Tranced Out: How do you Dissociate?
October 11, 2022
Hosted by Deborah Cox
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Everyone dissociates: We have many episodes of zoning out, tuning out, or numbing out during every day. Much of that dissociation is normal and some even helps us be more productive. But do you know what dissociation looks like on you? Our culture conditions us to separate ourselves from sensory and emotional experience, to eat foods that numb our awareness, to multitask, and to skate along the surface of life, doing things, but not really being present for the feeling and sensory experience of them. If you work in a helping capacity, this matters, not just for the richness of your own life, but also for your ability to be a calm, grounded presence for those you serve. In this episode, Deborah and Tracy interview Dr. Chris Carver, psychotherapist, counselor educator, musician, and podcast host about all the forms of dissociation we experience and how to know when our “trancing out” is helpful or unhelpful. Find out more about Chris Carver here: https://www.couragetobecounseling.com Find out more about dissociation here: https://mail.google.com/mail/u/0/?tab=wm&ogbl#inbox/FMfcgzGqQSPzJjTSKMwsDJXVPplBVfMN?projector=1&messagePartId=0.1.1 https://artomalley.com/articles/six-stages-of-the-shutdown-dissociation-continuum-associated-with-complex-trauma/ https://www.ncbi.nlm.nih.gov/pmc/articles/PMC6296396/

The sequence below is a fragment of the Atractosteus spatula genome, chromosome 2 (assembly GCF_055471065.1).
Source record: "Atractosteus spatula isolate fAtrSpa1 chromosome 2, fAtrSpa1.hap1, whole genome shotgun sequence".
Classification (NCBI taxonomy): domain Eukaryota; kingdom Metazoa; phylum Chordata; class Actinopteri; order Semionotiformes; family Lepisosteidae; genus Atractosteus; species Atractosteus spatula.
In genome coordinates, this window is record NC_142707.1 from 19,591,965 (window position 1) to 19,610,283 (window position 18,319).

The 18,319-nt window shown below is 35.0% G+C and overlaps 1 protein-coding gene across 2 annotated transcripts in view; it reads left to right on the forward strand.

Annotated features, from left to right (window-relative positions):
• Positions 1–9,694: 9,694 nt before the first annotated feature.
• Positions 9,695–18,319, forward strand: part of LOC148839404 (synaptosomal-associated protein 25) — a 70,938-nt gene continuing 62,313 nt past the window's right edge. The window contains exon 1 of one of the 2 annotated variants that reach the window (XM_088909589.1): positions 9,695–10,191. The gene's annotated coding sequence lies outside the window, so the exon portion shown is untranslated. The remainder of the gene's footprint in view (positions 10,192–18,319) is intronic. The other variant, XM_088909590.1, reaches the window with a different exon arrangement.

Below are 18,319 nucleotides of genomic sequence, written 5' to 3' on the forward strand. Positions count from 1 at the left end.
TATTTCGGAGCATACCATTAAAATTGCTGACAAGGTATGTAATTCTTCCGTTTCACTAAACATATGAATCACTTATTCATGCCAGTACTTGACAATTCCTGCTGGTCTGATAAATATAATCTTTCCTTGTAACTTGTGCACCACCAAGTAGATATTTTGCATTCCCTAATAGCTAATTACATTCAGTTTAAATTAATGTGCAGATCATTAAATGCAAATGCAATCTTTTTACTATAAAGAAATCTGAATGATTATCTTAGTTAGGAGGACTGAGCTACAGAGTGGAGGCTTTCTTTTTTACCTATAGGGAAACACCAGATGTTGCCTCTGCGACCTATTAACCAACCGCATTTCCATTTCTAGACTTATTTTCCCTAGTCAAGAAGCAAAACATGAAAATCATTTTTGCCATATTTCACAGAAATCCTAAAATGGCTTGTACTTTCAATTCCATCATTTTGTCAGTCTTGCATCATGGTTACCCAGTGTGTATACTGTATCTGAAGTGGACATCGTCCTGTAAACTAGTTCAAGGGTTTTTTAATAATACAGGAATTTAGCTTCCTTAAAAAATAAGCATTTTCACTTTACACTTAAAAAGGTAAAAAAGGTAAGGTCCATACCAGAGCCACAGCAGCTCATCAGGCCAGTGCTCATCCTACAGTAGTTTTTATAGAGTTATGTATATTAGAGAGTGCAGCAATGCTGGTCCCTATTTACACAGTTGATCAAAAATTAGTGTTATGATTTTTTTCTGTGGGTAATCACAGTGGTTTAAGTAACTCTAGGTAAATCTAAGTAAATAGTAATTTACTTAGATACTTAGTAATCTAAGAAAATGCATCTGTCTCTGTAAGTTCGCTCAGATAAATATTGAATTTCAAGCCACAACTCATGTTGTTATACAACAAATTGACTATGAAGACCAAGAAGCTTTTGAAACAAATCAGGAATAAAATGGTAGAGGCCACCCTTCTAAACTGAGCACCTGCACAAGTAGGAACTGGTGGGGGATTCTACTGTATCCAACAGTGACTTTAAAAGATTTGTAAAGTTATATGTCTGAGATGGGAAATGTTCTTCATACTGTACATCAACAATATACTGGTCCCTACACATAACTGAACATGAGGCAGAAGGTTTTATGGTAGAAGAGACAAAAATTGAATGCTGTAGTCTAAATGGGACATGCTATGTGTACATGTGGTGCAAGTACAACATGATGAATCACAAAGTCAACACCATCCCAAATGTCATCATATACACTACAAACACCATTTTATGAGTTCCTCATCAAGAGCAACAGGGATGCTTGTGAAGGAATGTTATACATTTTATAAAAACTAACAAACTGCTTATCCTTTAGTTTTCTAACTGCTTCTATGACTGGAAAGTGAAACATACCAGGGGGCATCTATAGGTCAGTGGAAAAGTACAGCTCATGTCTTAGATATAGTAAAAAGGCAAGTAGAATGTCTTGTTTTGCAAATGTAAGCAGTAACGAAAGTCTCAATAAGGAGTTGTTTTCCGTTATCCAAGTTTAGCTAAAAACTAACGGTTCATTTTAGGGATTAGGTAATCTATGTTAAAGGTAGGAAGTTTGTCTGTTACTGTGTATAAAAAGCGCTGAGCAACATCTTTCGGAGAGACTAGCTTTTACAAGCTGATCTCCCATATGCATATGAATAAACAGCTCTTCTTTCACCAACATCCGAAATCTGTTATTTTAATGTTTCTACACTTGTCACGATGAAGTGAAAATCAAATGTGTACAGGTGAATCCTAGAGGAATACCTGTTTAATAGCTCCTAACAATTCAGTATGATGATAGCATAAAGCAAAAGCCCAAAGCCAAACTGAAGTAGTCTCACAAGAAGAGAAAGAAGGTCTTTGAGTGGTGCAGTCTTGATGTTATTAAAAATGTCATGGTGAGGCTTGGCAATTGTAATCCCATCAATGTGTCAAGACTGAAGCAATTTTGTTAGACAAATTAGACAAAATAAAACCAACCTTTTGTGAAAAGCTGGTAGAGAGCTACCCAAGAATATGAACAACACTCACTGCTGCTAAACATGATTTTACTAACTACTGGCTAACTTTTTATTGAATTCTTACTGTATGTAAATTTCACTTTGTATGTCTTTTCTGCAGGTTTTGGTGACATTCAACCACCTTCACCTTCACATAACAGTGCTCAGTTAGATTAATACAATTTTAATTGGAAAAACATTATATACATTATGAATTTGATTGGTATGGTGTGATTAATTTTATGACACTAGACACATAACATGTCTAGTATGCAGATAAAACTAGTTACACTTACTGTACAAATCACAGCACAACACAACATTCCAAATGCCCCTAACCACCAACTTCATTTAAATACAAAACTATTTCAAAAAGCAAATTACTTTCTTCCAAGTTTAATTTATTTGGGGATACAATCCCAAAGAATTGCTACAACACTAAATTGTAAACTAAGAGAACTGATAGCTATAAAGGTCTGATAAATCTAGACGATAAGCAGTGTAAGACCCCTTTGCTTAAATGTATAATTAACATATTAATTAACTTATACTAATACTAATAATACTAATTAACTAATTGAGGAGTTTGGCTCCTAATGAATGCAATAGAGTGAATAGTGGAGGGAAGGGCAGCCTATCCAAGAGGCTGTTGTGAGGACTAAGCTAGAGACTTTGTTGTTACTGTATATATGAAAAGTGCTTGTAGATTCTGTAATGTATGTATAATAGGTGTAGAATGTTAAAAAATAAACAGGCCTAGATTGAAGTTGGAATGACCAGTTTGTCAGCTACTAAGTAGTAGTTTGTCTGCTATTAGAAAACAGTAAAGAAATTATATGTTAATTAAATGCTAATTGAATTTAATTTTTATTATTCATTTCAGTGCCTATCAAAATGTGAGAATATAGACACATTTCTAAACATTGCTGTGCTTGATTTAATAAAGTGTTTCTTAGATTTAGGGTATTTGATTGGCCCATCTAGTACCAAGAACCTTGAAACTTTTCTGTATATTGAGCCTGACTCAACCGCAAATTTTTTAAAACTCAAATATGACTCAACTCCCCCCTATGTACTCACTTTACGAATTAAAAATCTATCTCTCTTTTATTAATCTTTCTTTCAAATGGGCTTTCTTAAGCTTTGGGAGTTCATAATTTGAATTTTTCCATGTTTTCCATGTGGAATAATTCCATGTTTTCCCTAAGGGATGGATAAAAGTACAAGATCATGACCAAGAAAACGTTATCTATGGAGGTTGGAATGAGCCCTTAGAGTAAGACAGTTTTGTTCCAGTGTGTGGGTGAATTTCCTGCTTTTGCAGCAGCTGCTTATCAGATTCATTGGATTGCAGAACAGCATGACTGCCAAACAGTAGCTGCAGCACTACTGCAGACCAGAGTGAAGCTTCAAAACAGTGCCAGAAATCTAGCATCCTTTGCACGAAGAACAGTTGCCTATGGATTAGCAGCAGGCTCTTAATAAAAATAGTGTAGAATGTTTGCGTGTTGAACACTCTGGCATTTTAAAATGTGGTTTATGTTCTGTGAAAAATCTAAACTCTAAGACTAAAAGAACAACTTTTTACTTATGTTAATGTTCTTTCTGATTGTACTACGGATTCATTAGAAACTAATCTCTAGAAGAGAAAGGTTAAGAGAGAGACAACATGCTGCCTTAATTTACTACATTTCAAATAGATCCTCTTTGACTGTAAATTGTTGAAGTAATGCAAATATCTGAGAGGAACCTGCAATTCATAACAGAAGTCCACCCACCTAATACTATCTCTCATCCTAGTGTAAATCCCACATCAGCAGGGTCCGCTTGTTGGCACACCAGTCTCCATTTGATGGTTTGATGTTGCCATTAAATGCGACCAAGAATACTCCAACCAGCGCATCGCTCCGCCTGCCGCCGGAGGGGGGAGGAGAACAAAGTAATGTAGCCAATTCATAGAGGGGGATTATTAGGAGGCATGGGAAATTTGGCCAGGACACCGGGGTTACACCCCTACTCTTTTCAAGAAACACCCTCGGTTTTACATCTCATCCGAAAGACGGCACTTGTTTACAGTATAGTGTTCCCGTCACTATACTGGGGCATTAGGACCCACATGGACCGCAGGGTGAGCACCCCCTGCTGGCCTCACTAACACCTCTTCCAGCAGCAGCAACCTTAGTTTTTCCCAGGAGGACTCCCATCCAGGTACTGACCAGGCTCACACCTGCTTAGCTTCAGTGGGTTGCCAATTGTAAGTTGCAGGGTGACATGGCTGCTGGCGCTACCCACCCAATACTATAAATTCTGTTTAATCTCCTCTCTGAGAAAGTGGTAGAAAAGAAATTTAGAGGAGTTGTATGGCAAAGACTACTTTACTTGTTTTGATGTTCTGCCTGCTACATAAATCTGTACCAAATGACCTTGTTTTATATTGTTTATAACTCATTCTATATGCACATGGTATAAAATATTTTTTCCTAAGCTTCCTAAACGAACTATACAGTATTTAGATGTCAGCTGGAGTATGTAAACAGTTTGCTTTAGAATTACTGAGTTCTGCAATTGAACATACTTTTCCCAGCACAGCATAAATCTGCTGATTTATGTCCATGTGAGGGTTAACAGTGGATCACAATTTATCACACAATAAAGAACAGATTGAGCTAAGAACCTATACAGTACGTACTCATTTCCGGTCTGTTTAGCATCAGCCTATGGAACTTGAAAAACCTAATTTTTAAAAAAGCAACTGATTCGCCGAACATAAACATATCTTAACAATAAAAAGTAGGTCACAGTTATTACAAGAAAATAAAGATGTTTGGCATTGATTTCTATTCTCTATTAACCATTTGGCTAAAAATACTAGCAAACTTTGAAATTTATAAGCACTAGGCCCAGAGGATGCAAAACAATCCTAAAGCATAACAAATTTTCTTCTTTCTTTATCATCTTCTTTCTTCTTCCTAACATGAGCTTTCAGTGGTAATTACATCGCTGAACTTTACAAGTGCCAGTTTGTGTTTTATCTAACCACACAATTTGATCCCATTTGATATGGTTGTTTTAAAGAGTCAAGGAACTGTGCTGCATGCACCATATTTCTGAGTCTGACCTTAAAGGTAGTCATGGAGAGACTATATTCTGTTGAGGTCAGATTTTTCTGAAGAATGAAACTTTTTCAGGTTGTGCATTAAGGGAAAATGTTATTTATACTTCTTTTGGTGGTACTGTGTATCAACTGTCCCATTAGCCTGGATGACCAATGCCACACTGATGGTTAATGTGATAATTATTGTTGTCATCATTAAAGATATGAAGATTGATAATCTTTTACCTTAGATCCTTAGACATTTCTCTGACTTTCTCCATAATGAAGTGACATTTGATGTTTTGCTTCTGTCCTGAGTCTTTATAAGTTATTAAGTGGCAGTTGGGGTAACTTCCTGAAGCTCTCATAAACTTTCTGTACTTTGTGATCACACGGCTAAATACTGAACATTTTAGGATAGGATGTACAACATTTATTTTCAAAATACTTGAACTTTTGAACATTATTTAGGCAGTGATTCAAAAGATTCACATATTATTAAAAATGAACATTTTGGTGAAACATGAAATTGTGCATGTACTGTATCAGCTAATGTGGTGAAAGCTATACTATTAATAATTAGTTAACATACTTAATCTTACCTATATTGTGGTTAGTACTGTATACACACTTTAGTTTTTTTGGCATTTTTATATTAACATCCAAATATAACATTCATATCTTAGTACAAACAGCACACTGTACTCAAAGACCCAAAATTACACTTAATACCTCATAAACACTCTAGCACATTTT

Episodes available on demand on VoiceAmerica Empowerment Channel
As a global community, we witness rates of depression, anxiety, and self-harm skyrocketing in the wake of more than two years of unprecedented stress and need. Helpers (caregivers, therapists, teachers, and even parents) face more demands than ever, often working hours of concentrated, solo emotional labor each day. We see helpers leaving their professions in droves, suffering their own health crises and burnout. So, who and what helps the helper? The fields of neuroscience, art, fitness, and physiology bring us insights never before available. But how do we utilize the burgeoning information to move from overwhelmed and lonely to inspired, thriving, creating, and connecting? ReConceive answers these questions. ReConceive probes connectedness for everyone navigating the mental health pandemic. Deborah Cox, psychologist, and Tracy Maxfield, body psychotherapist, explore new methods for working with our clients, and ourselves, through movement, art, and love.
Deborah Cox is an artist and licensed psychologist, board-certified in Couple and Family Psychology by the American Board of Professional Psychology. She writes about anger, relationships, and recovery from religious trauma, and helps clients write their own stories of creativity and healing. Her autobiographical novel, Wife Material, tells a story of growing up in a Southern, fundamentalist sect. Deborah uses EMDR and art methods at the Mosher House, in Springfield, Missouri’s historic district.